By Nikki Seibert Kelley for the Bee Cause Project
“In the end, we only conserve what we love, we only love what we understand, and we understand only what we are taught.”
Under the dabbled light of a subtropical forest, the sweet smell from coffee flowers entices one of java’s smallest customers: the honeybee.
Honeybees are attracted to coffee flowers for their sugary, high-quality nectar. According to recent studies, visits from pollinators have been shown to increase coffee yields by as much as 50%.
Although bees are not required to pollinate Coffea arabica plants, they are valued by coffee farmers for their positive impact on the crop uniformity and ability to create a great source of income through the sales of honey and combs.
Outside of the coffee fields and on our home soil, honeybees play a major role in the ecosystem and the economy. Currently 1/3 of the crops grown in America depend on pollinators to ensure a successful harvest, and bees are estimated to add more than $15 billion in value to our agricultural crops annually.
Unfortunately, these hardworking insects are under threat.
Over the last 20 years, there has been a noticeable and steady decline in the bee population. In 2016, the research group BeeInformed reported that 44% of its respondents saw a loss of their colonies. This staggering number means that almost half of hives being studied were lost completely – a disturbing trend that has continued since the 90s. Researchers have tied this loss to a number of factors including loss of plant diversity, increase in pesticides (specifically neonicotinoids), decrease in habitat, hive mites, and colony collapse disorder.
In the last decade, the outcry at this loss has resulted in initiatives to research the causes, address known factors in pollinator decline, and invest in solutions to address the issues. In 2015, the White House created a fully funded Pollinator Health Task Force that released their own pollinator plan to coordinate inter-agency partnerships to address the issue.
The Bee Cause Project
The National Coffee Association became involved when it selected the Bee Cause Project as one of their partners in the Coffee Gives Back Day of Service in Charleston, South Carolina.
Related: The Bee Cause Project: “We’re All In This Together”
Launched in 2013 by Ted Dennard, the Bee Cause Project is tackling the bee decline issue through education, experiential education, and empowerment. The non-profit is bringing the secret life of bees into classrooms and public spaces across the United States (and beyond) through their fully transparent observation hives in mini bee learning centers.
These fully functioning hives are not only increasing the honeybee population but also helping to reconnect youth and adults with the natural world while providing an engaging and unique tool for teaching STEM objectives. Considering bees never sleep and work until their wings fall off, these tiny creatures do an incredible job of instilling the value of hard-work, collective impact, and the importance every individual has in their community.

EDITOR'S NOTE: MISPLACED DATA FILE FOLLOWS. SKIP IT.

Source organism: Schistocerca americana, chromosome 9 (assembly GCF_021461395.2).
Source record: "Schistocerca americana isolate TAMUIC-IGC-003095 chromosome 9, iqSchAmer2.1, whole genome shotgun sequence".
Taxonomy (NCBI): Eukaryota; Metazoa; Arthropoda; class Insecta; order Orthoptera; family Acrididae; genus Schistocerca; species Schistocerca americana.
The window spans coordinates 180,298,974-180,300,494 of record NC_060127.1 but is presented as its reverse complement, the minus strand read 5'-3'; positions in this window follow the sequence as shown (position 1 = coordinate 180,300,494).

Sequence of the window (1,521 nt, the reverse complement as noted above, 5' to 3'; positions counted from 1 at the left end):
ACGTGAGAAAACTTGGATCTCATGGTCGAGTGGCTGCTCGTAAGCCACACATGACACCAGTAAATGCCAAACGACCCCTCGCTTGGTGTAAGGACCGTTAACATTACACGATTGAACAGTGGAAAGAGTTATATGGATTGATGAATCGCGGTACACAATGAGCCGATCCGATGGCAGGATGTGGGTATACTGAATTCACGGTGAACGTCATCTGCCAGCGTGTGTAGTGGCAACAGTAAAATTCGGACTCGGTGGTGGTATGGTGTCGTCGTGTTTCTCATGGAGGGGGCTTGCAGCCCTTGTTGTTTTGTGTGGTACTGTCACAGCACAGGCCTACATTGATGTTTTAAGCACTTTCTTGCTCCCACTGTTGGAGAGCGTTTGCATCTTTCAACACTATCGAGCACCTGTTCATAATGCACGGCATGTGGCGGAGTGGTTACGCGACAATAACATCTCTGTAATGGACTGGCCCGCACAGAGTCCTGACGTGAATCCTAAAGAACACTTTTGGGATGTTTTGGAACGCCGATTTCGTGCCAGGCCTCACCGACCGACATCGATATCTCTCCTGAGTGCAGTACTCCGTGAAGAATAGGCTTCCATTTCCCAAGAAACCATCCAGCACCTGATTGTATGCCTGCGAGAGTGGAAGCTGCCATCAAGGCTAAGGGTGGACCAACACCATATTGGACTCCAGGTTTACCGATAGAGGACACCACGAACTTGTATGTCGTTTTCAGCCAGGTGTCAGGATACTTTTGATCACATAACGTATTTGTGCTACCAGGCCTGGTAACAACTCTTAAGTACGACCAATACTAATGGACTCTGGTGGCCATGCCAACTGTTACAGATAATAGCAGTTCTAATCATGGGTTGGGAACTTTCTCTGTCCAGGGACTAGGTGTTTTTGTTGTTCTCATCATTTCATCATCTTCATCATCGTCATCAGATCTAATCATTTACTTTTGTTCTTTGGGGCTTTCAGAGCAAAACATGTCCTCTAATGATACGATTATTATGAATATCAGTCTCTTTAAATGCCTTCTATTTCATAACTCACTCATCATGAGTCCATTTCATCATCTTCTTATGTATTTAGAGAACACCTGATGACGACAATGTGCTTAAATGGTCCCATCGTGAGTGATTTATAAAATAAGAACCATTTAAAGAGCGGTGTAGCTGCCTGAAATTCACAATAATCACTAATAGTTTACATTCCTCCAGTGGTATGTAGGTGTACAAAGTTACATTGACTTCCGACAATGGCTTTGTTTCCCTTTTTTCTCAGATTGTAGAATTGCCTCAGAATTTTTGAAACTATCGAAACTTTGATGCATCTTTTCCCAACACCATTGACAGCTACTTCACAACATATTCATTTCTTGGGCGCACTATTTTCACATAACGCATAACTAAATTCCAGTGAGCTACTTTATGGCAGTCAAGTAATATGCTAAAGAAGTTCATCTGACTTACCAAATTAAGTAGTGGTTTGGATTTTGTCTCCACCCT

During the 2015 Annual Convention, NCA Members from across the US gave these hard working insects a helping hand with the Bee Cause Project by installing a Bee Sanctuary at the Middleton Place Organic Farm, complete with an observation hive for the public to visit. Since installation, the hive has provided hundreds of visitors from across the country with an inside look daily beehive life as well as showcasing bee friendly garden practices.
How You Can Help
As we gear up for fall gardening, creating a bee sanctuary (even if you don’t have a beehive) is a simple and fun way to help begin your journey as a bee ambassador.
- All pollinators love blooms, especially from native and non-hybridized plants. If you have been fighting clover in your lawn, think about embracing it for the bees! Make sure to plant a variety of flowers that bloom throughout the year so there is always nectar and pollen available.
- Consider cutting down on or eliminating the use of pesticides and herbicides, even if they are organic.
- Try adding a shallow birdbath filled with stones and clean water so bees have a safe place to land and hydrate.
Organizations like the Xerces Society and The Honey Bee Conservancy can help provide more fun and education resources to guide you on your journey. These small gestures can make a big difference in the lives of your native bees.
Regardless of where you live, bees are playing a role in the ecosystem around you. From the coffee trees thousands of miles away to the squash plants in the backyard, bees are working hard to pollinate the plants we eat and to create the honey that sweetens our lives. It is essential that we understand, appreciate, and protect these amazing creatures so future generations can depend on them as well.
In the wise words of conservationist Baba Dioum, “In the end, we only conserve what we love, we only love what we understand, and we understand only what we are taught.”
Infographic: Buzz From the Hive
Learn more about the Bee Cause Project.
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